Brown: Are we doing our best for seniors with Medicare Advantage?


Dr. Glenn Brown is the co-owner of Core Physical Therapy in Dover. He has been in clinical practice for 38 years as a physical therapist and athletic trainer, and has been a sports-certified specialist since 1993. Dr. Brown also serves as the legislative chair of the Delaware chapter of the American Physical Therapy Association.

Medicare provides health insurance coverage for 65 million people in the United States. But Medicare has changed, and today, over 30 million seniors (nearly 51%) are covered under a Medicare Advantage plan. The number of special needs plans available has doubled since 2018. Even government retirement packages are looking at Medicare Advantage as an alternative. It is well known that, in Delaware, state retirees are facing a considerable battle over being forced into a Medicare Advantage plan, as opposed to the promised benefits of traditional Medicare and supplemental insurance coverage.

Given the increasing popularity of Medicare Advantage, we must consider how and if this transition in the Medicare market is beneficial to both patients and providers. Significantly, we must consider the impact of the rising percentage of the Medicare market share captured by for-profit companies versus nonprofit, or government, plans. Currently, for-profit insurers account for 72.9% of all Medicare Advantage plans, with an annual growth rate of over 11%.

Medicare Advantage plans purport additional benefits and coverages for subscribers compared to traditional Medicare. These plans boast lower prices for prescription drugs and lower premiums, with expanded coverage options, such as vision, fitness, telehealth, hearing and dental benefits. Despite these additional bells and whistles, beneficiaries in Medicare Advantage and traditional Medicare reported similar rates of satisfaction with their care. Regarding affordability, a slightly smaller number of beneficiaries in traditional Medicare with supplemental coverage than Medicare Advantage enrollees reported having cost-related problems.

However, many Medicare Advantage plans create cost and convenience issues for subscribers. These include limited network coverage, high out-of-network costs, prescription drug formularies that do not include their needed medications and issues with preauthorization and utilization management processes, which can lead to delays in care and administrative burdens for both patients and health care providers. In my practice, Highmark Medicare Advantage subscribers encountered an unexpected increase in out-of-network copayments. These copayments, which previously were 20% coinsurance payments, now range from $35-$50 per visit, depending on the plan selected by the subscribers.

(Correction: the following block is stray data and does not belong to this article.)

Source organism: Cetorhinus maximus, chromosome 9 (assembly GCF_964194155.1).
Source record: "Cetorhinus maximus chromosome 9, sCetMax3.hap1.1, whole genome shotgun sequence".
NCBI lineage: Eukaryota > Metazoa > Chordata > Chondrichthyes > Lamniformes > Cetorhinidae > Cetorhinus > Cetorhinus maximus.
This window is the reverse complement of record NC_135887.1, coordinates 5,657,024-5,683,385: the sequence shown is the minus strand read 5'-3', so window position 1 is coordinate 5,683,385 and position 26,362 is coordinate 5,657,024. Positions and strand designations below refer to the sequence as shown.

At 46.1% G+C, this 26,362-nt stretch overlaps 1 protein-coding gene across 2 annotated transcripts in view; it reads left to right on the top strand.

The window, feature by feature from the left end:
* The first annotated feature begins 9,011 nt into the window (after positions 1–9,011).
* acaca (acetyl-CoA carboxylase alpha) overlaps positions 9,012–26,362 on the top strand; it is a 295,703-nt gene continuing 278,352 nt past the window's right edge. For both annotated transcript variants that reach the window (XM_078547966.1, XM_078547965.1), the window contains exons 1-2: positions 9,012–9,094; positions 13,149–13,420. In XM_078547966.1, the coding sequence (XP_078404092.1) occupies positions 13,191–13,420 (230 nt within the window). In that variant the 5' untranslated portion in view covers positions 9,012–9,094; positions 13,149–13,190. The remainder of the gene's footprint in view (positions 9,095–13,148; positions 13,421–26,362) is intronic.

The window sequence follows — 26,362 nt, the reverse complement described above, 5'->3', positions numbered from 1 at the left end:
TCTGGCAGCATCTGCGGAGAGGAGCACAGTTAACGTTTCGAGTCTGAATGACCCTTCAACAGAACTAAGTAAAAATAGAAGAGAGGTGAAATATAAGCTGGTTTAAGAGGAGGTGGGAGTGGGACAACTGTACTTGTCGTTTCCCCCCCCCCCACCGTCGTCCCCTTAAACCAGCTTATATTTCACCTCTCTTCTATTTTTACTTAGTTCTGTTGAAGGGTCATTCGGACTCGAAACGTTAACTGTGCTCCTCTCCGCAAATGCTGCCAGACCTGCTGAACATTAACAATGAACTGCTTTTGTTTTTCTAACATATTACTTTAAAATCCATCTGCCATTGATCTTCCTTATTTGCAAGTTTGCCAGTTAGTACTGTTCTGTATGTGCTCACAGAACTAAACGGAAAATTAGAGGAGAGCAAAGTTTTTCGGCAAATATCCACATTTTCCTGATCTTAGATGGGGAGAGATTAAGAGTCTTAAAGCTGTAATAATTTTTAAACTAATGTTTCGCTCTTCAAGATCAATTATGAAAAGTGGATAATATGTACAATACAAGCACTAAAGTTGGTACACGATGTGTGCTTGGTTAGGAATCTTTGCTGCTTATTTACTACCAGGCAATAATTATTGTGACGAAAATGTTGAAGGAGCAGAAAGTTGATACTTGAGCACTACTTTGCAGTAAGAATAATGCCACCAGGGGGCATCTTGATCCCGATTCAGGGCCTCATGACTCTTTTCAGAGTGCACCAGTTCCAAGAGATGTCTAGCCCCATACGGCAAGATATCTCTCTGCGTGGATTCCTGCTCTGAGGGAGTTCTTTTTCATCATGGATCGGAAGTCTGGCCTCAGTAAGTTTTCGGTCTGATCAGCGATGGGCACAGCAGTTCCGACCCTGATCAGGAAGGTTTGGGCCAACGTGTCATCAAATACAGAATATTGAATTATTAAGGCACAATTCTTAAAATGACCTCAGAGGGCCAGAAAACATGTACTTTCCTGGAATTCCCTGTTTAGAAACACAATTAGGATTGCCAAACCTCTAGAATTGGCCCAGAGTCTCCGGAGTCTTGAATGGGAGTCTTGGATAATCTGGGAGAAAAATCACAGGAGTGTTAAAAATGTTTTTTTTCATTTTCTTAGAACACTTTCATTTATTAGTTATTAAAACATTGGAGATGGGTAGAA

While there are pitfalls for subscribers in Medicare Advantage, the challenges it creates for providers are so great that many providers are unwilling to accept their fee schedules and billing/reimbursement policies. Large provider groups are leaving the Medicare Advantage market because of low reimbursement and prior authorization hassles. Providers also experience much greater complexity in the billing and collection process, which involves greater resources allocated to obtain payment for services. They expose themselves to greater financial risk because of the increase in complexity and the risk of unpredictable plan changes, including reimbursement rates, utilization management programs and other billing and collections process burdens.

Medicare Advantage plans give the perception of being an appealing alternative to traditional Medicare. These plans promise additional benefits and cost savings, but they also come with a range of disadvantages. These disadvantages include limited network coverage, higher out-of-pocket costs, geographic and prescription drug restrictions, and the potential for plan changes and disruptions. Additionally, a growing number of Medicare subscribers are covered by “for-profit” companies. Recent evidence indicates that “for-profit” consolidated companies result in elevated physician charges and costs. Prudent and forward-thinking decision making must occur now. We must drive more of these plans back to traditional Medicare or at least force them to operate in a manner similar to traditional Medicare. Failure to do so will result in these profit-driven companies creating a system that transfers greater costs to those on fixed incomes and a greater limitation of provider access for a population that has notably more serious conditions and/or multiple medical issues. We owe it to our seniors to create a system that properly cares for them versus a system that sees only the “gold” in the “golden years.”

Reader reactions, pro or con, are welcomed at

Members and subscribers make this story possible.
You can help support non-partisan, community journalism.